He was best known for his adaptations of folklore for children. During his lifetime, he wrote more than 100 books for young readers including Song of Sedna, Kate Shelley: Bound for Legend, The Talking Eggs, Two Bear Cubs, Cendrillon: A Caribbean Cinderella, Brave Margaret: An Irish Tale, Robin Hood and the Golden Arrow, and Cinderella Skeleton. He wrote 12 books which were illustrated by his younger brother Daniel San Souci including The Legend of Scarface, Sister Tricksters: Rollicking Tales of Clever Females, and As Luck Would Have It: From The Brothers Grimm. He also wrote nonfiction works for children, several novels for adults, and the film story for Disney's Mulan.

The Legend of Scarface won the Notable Children's Trade Book in the Social Studies, National Council for the Social Studies, and was a Horn Book honor list citation. Sukey and the Mermaid won the American Library Association's Notable Book citation in 1992 and Cut from the Same Cloth won an Aesop Award from the Children's Folklore Section of the American Folklore Society. He died on December 19, 2014 at the age of 68.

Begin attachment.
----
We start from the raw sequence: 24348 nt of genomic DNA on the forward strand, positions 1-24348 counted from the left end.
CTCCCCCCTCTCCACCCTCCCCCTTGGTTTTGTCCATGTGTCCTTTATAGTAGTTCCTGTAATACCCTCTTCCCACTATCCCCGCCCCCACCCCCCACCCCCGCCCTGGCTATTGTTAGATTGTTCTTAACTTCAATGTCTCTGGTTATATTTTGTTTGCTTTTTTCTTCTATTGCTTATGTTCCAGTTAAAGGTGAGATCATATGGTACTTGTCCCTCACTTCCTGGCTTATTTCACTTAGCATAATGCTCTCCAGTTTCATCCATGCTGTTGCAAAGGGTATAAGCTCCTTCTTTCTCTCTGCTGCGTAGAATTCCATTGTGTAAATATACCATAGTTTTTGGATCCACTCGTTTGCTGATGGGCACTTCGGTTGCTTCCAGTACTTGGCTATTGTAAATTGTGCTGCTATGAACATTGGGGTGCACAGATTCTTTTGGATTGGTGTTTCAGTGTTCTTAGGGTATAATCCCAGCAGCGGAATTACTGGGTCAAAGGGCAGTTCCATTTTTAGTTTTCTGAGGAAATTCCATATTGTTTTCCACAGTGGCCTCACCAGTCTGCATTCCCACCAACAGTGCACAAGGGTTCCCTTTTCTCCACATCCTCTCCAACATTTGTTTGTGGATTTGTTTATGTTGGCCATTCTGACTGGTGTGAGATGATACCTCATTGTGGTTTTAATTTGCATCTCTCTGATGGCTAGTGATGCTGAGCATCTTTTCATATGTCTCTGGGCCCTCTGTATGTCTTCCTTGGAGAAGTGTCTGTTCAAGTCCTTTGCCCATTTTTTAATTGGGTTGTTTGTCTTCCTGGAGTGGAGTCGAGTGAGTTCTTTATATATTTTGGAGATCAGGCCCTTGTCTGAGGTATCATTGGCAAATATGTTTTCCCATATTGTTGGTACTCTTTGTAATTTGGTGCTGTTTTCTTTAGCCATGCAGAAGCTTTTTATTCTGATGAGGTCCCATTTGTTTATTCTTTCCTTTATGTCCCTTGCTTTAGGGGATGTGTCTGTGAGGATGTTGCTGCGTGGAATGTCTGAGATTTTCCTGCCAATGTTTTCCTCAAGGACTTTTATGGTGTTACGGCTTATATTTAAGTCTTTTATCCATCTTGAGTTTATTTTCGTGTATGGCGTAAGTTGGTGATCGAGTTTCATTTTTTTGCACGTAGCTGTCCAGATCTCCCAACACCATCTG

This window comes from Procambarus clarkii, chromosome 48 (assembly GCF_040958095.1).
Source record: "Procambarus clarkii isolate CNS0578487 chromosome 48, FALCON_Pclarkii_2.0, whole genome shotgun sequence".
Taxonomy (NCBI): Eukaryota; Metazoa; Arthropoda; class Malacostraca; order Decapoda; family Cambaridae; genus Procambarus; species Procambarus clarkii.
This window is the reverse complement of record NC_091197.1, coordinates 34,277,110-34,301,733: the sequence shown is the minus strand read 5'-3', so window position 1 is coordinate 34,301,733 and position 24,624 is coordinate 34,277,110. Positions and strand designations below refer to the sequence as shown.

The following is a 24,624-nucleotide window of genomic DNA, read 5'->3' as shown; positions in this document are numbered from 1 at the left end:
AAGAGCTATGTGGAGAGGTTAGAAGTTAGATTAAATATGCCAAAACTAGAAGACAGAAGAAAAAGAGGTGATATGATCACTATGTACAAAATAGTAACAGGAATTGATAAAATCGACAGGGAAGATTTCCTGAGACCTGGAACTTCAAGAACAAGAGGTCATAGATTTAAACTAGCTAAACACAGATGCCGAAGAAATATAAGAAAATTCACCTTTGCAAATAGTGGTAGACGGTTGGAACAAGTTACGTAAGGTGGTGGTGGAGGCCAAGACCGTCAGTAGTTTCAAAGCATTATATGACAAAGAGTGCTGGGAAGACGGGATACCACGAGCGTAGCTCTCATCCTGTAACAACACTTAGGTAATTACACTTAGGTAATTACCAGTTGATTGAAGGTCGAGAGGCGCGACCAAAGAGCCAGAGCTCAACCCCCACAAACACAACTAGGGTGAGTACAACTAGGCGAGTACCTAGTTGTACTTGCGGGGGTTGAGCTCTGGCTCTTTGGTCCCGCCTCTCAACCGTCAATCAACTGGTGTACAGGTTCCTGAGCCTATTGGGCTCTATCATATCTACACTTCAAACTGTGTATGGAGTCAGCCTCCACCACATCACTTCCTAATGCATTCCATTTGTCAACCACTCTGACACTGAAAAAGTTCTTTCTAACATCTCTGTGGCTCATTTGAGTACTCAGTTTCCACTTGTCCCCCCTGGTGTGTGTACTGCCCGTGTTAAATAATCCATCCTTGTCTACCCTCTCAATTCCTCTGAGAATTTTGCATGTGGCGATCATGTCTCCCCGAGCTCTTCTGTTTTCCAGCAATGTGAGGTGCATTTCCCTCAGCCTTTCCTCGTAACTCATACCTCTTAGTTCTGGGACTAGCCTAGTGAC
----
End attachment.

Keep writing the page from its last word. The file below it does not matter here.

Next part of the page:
(Bowker Author Biography)

Reviews 3

Booklist Review

K^-Gr. 4. After his daughter, Marie, is carried off by the monstrous, seven-headed Bird of Darkness, a Caribbean king offers half his kingdom, half his fortune, and his daughter's hand to the hero who can return the princess. Twin brothers set off: mean-spirited Salacota and good-hearted, brave Soliday. Soliday slays the bird and is given a ring by the princess as a token of her love, but he falls in a ravine from which his greedy brother refuses to rescue him. Instead, Salacota assumes his brother's identity. Troubled by the changes in her bridegroom, Marie postpones the wedding. Meanwhile, Soliday uses the bird's seven beaks to dig himself from the ravine and, with the ring as proof of his identity, he claims his bride. San Souci's robust, exciting retelling is composed from 13 variants according to the author's note. The text is enhanced by Widener's rich acrylic illustrations, which carve from color the undulating Caribbean landscapes, stylized sculpted characters, and the horrific Bird of Darkness. An action-packed addition to folktale collections. --Annie Ayres

Publisher's Weekly Review